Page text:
THE ANCIENT OF DAYS -- THE SON OF MAN
Daniel 7:9 and Daniel 7:13
This expression is treated actively by Wintle,-- "He that maketh the days old," and, consequently, ready to expire or cease. The Deity he supposes to be meant by this term, and refers us for an explanation of the human attributes assigned to the Divine Being, to Dr. Sam. Clarke's Sermons, volume 1, Discertation 5:Grotius very appositely reminds us that the ancient thrones and since circles had wheels; and Rosenmuller treats them as indicating the velocity with which God beholds and judges all things. Some Jewish writers read thrones were taken away; implying' the overthrow of the dominions of this world, and the setting up of flint of Messiah. Both Rabbis Levi and Saadias apply this passage to the future prosperity of Israel alone.
OecoIampadius supposes Christ to be here signified as the lamb slain from the beginning of the world, and therefore "Ancient." After quoting Chrysostom and Basil on the phrase, "The books were opened," he pointedly inquires, "But what need of books? every man's conscience will be its own open volume." The Christian tone of this commentator's sentiments renders his writings far more valuable than most of those of his own and of succeeding ages. It treats this chapter with his usual skill and spirituality, differing however in some points from the general tenor of these Lectures. It enumerates the four visions of these last six chapters: the first and last of them, he states, relate to the persecutions to arise under Antichrist the second, in Daniel 8, to the profanation of the Temple under Antiochus; and the third, in the ninth chapter, to its devastation under Titus. He does not take the word "kings" for the monarch simply, but includes under the term their counselors, warriors, and ministers of state. "A king" with hint, refers to a monarch's successors as well as himself. He quotes at length from Eusebius, Evan. Dem., book 15, the well-known passage in which this vision is recorded at full length. His illustrations of the first three beasts is judicious, and we have previously stated (volume 1, page 427) his view of the fourth empire as coinciding with Calvin's. He refutes the comments of Polychronius and Aben Ezra, who apply the fourth kingdom to Alexander's successors; and objects to Jerome, and Lactantius, and Ireneus, who treat the ten kings as ten monarchies springing from heathen Rome. The number ten is not taken literally, but mystically, for a perfect number, that is, one made up by adding one and two, and three and four. The ten horns, he thinks, follow the fourth beast, existing during his; own age and leading on directly to Antichrist. He approves of Apollinarius, who interprets the 8th verse of Antichrist, and then explains, very copiously, his sentiments as to where he is to be found. "Very possibly," he remarks, "the Gregories, the Alexanders, and the Julii, did not displease God so strikingly while occupying the Papal chair: God only is their judge. But during this reign such innumerable enormities are committed as are worthy of the true Antichrist, and thus rebound upon their heads." He then runs the parallel between Mohamed and the Papacy, and with great accuracy and spirit treats the false prophet as the Antichrist of the east, and the Roman Pontiff as corresponding to him throughout the west. The "eyes of a man" of Daniel 7:8, are explained of the bland and benignant appearance of this insinuating personage, while the blasphemies of his mouth are interpreted of the impious boastings of Mohamed and the Pope. The manner in which both Mohamed and the Papacy have "changed the times," is amply discussed, and the language of both Daniel and St. John made applicable to the modern history of the religions of the Crescent and the Cross throughout both Asia and Europe.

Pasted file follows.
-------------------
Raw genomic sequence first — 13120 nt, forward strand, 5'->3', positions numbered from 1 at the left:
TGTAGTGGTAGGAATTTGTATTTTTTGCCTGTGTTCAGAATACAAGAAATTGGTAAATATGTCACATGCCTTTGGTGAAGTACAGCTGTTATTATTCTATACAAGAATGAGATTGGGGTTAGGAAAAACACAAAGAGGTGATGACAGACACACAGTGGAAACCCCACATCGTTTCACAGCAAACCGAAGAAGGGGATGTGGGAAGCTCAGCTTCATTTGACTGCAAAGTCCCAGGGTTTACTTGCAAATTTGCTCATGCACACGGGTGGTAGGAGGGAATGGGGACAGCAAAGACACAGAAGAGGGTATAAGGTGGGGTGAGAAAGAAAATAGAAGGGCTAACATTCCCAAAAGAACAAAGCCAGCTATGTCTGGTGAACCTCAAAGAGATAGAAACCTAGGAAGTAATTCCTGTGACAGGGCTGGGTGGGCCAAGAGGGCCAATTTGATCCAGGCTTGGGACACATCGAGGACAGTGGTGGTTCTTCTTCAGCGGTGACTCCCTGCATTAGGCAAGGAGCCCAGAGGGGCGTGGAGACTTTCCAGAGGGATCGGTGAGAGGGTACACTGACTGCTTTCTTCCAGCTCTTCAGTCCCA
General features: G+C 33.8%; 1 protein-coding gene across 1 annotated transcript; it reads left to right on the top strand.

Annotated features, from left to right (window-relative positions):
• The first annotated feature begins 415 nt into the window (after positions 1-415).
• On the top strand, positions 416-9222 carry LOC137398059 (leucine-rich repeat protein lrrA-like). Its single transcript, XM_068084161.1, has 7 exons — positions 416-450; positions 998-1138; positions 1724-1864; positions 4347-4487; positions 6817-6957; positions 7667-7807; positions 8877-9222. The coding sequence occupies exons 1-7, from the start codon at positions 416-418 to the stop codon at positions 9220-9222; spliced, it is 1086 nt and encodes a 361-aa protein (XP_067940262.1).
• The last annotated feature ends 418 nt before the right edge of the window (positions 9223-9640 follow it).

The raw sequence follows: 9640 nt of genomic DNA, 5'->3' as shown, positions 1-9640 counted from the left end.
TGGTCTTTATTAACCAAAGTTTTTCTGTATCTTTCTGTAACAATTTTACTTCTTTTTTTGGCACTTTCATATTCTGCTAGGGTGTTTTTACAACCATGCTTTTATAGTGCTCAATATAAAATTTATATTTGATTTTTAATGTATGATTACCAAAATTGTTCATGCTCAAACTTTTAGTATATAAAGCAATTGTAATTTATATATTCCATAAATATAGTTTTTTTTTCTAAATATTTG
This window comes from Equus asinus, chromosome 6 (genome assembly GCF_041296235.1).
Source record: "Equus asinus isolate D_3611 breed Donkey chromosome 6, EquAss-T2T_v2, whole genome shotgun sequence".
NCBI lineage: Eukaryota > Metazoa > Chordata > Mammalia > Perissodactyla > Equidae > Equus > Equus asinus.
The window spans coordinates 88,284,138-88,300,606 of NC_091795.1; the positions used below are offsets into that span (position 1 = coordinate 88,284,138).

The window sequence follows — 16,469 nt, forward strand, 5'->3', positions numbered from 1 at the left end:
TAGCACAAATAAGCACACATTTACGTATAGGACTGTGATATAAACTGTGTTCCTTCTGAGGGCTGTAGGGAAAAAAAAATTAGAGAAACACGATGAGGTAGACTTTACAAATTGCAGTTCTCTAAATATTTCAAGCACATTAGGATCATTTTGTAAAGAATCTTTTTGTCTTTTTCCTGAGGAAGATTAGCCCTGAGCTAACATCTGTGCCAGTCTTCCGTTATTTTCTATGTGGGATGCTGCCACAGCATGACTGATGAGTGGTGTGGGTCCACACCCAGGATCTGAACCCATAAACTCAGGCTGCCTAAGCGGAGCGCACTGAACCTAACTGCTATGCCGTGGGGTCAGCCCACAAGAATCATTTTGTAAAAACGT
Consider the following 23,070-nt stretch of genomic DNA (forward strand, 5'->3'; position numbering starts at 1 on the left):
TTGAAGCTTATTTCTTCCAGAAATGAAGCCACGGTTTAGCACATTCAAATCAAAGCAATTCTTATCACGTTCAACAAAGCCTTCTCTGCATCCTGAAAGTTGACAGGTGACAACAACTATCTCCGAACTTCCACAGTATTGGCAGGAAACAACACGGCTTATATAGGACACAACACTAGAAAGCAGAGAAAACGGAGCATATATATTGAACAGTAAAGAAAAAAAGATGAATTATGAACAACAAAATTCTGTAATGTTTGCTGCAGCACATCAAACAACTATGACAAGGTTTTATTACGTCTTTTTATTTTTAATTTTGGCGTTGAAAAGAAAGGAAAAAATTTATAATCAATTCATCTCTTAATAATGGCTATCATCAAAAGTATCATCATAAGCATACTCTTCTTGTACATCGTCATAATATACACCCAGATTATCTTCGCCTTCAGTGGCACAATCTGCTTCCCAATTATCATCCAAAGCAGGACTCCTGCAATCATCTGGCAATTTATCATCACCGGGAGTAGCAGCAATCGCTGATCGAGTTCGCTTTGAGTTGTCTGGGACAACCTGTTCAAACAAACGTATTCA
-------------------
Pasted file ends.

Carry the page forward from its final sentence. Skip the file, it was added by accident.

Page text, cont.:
In commenting on Daniel 7:9, he refers it to the future destination of Antichrist, and comparing' this passage with St. John, states his view of the three and a half years, or forty-two months, or half-week. Seven is a perfect number representing perpetuity, and God who is perpetually angry stops half way in his course of punishment. Oecolampadius is severe upon the Chiliasts, similar to the Futurists of our day, who expect one personal Antichrist yet to be revealed. Although he calls them "semi-Jews," yet their solution of this great problem of prophecy may after all turn out to be the right one, and Christendom hereafter may yet vindicate their far-seeing sagacity. The remainder of the chapter is connected with the second coming of Christ to judgment, and the final victory of the saints when the harvest of the world shall be gathered in, and "the righteous shall shine as the sun in the kingdom of their Father." The introduction of the Antichrist and the Papacy with the Mohammedan imposture, existing as they have done for many years since the first advent, and as it is assumed they will do till the second advent, gives the tone to the comments of Oecolampadius very different from that of Calvin. It becomes highly instructive to compare and contrast them, as in this way we may derive profit from both, and correct our own presumption, if we are tempted to esteem either as necessarily and exclusively perfect.